Rewarding sustainability

Published on Thursday, 30 November 2017

The sixteenth-century dome of the Ambrosianeum Foundation in Milan hosted the fourth edition of the BBS (Social Reporting Library) award on 27 November. It was also the occasion for a conference on sustainability. In the Foundation’s own words, this value is “the winning formula that combines long-term profitability, social justice and environmental protection.”

Mirta Barbeschi, founder of the BBS, recalled in opening the conference that the effects of this formula were already clear almost seven centuries ago, as proven by The Allegory of Good and Bad Government, the cycle of frescoes that Ambrogio Lorenzetti painted in the Palazzo Pubblico of Siena in 1338: strong, telling images that provide evidence that good governance was already considered a socio-environmental mission.

Hosted in the premises of what used to be bishop’s stables, Barbeschi explained that “BBS was created to draw attention to the contents of the sustainability reports of companies to disseminate them among the general public and to spread the issue of sustainability as a precious value. Because being sustainable is not a battle to win, but one that still needs to begin, and ideally markets should be put in a position to understand this commitment to good governance by those companies that have undertaken it and to reward it accordingly.”

As Enea Roveda, CEO of LifeGate, pointed out in presenting the results of a study commissioned by his company, the markets seem to be ready. The data tell us that sustainability is an issue considered important by 29.7 million Italians, i.e., 59 per cent of the population, while 30% of the respondents claim to be “interested” and another 29% “passionate.” “As regards the latter, we know that the sustainability of a service or product comes before its economic convenience,” said Roveda. “This shows that for a company today, aiming to be sustainable does not mean following a trend, but attracting the interest of a huge pool of potential consumers.”

The difference between development and progress

Enel was present in the hall, among the companies that have been engaged in this effort for some time now. Both because - as Roveda said - “energy is the fundamental issue of our times, directly linked to environmental issues” and because - as Barbeschi added - “it is the company that has won the most sustainability awards by far: the list is ten pages long.”

Our Group was represented by Ernesto Ciorra, Chief Innovability Officer at Enel, who immediately explained the meaning of the neologism from which his division takes its name: “We no longer work separately on innovation and sustainability, but on innovability, a term that combines the two concepts, and not only in words, because we think it is impossible to separate them: we cannot think of innovation without being sustainable, and vice versa.”

He continued, “At our Group, the difference between development and progress, as understood by Pier Paolo Pasolini, is very clear in our minds: development concerns only economic factors, but progress is measured by how much a community or a country is able to produce more freedom, more sociality, more economy and more culture. And we at Enel are aiming at progress in precisely that sense. Because if you do not create long-term, i.e., sustainable, value in the community where you operate, your company is bound to shut down: in other words, this concept of doing business is the best way to serve shareholders.”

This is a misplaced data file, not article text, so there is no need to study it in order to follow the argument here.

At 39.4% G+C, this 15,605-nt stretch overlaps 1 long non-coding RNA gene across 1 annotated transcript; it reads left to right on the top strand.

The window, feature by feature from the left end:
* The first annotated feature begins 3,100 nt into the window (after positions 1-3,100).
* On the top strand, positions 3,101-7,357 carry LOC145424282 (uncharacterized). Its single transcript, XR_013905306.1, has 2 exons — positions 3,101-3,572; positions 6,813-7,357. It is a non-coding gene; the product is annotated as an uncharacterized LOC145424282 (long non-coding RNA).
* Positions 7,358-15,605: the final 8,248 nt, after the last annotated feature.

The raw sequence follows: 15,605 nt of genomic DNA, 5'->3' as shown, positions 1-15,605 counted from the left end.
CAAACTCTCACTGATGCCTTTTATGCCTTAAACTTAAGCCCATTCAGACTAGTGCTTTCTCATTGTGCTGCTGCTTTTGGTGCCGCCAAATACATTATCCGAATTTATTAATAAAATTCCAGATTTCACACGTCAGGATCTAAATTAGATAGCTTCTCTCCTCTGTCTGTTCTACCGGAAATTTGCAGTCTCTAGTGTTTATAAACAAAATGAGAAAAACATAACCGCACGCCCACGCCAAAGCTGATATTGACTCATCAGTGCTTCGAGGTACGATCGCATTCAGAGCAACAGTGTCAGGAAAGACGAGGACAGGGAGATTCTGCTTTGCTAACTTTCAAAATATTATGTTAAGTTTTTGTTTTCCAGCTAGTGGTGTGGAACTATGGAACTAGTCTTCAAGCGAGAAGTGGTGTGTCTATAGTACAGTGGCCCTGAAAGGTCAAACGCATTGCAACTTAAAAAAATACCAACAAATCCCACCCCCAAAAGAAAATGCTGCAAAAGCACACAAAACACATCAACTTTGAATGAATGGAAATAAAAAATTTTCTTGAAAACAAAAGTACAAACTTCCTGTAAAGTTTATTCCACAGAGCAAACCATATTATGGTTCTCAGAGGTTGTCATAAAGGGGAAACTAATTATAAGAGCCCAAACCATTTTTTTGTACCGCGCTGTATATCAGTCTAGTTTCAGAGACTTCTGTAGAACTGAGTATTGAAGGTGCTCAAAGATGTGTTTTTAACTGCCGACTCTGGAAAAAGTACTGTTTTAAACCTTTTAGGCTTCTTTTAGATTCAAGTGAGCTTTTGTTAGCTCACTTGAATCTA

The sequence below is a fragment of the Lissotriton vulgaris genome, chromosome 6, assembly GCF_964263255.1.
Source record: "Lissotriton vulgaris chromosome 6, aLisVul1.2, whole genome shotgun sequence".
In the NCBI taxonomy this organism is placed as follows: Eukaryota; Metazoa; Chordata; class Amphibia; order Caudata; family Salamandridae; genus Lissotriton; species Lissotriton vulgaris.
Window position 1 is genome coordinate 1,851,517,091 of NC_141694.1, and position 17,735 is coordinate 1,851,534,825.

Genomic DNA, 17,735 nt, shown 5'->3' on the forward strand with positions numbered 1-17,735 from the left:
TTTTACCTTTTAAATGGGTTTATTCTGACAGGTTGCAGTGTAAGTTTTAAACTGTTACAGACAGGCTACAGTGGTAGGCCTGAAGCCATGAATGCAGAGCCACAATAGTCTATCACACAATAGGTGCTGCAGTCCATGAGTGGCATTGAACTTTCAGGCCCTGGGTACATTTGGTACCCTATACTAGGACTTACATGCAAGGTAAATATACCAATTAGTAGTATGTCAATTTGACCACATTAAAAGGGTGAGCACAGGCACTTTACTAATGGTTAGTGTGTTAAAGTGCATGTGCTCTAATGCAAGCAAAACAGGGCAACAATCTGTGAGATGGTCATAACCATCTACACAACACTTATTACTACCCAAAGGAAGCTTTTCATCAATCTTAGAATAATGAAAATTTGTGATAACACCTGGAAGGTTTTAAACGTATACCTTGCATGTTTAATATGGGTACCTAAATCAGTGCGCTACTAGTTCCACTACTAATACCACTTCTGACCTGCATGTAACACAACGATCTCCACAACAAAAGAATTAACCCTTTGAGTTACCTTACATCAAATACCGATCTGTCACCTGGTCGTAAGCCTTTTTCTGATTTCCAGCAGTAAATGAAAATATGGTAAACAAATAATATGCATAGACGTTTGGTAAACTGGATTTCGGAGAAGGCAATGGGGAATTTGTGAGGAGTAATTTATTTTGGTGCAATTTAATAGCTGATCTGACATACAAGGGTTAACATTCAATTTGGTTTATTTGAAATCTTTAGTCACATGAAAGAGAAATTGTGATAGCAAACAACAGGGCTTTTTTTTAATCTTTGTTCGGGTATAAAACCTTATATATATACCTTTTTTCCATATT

During his speech, Ciorra spoke about a particularly significant project: “If we bring energy to the slums of an emerging country and more than 80% of it is stolen, the operation is not sustainable. So, what is the solution to make it sustainable? Creating social development and economic growth that allows people to pay their bills. That is what we are doing in a favela in Rio de Janeiro, where we have engaged the inhabitants in a waste collection and recycling programme that improves environmental quality and gives them an income, and where we finance their children’s education. In fact, energy theft has fallen dramatically, as have related accidents, at times even fatal, and degradation. For us, this means being sustainable: it is not a show of philanthropy, but the desire to be part of a world that innovates and creates widespread value.”

After all, Ciorra said, companies that do not innovate shut down: “And we too would be bound to shut down if we did not pursue an innovation programme on all fronts. To do so, however, it is important to involve the best minds, people who are hungry to change the world, especially those who do not know our industry and therefore can produce truly innovative ideas that we need to make progress as a company. We want to attract those minds, to make them our allies.” That’s why in recent years we have collaborated proactively with research centres, academic and industrial partners and evaluated more than 2000 startups, implementing more than 30 projects, already in the commercial phase, with them: Ciorra continued, “Our doors are always open to new ideas: through the Open Innovability platform, any startup or NGO that wants to join us, can do so, also to address social challenges together with us.”

Indeed, social challenges, in particular the 17 UN Sustainable Development Goals, are also a cornerstone of our corporate strategy. As Ciorra explained, “Number 7, for instance, the one that aims to give access to energy to the billion and a half people around the world who do not yet have it. For us, that challenge has become a mantra: in 2015, we committed ourselves to bringing energy to three million people by 2020, and we are already at 1.7 million. Because the world, as Pope Francis defined it in his encyclical Laudato si', is our common home. It is up to all of us to make it a better place.”

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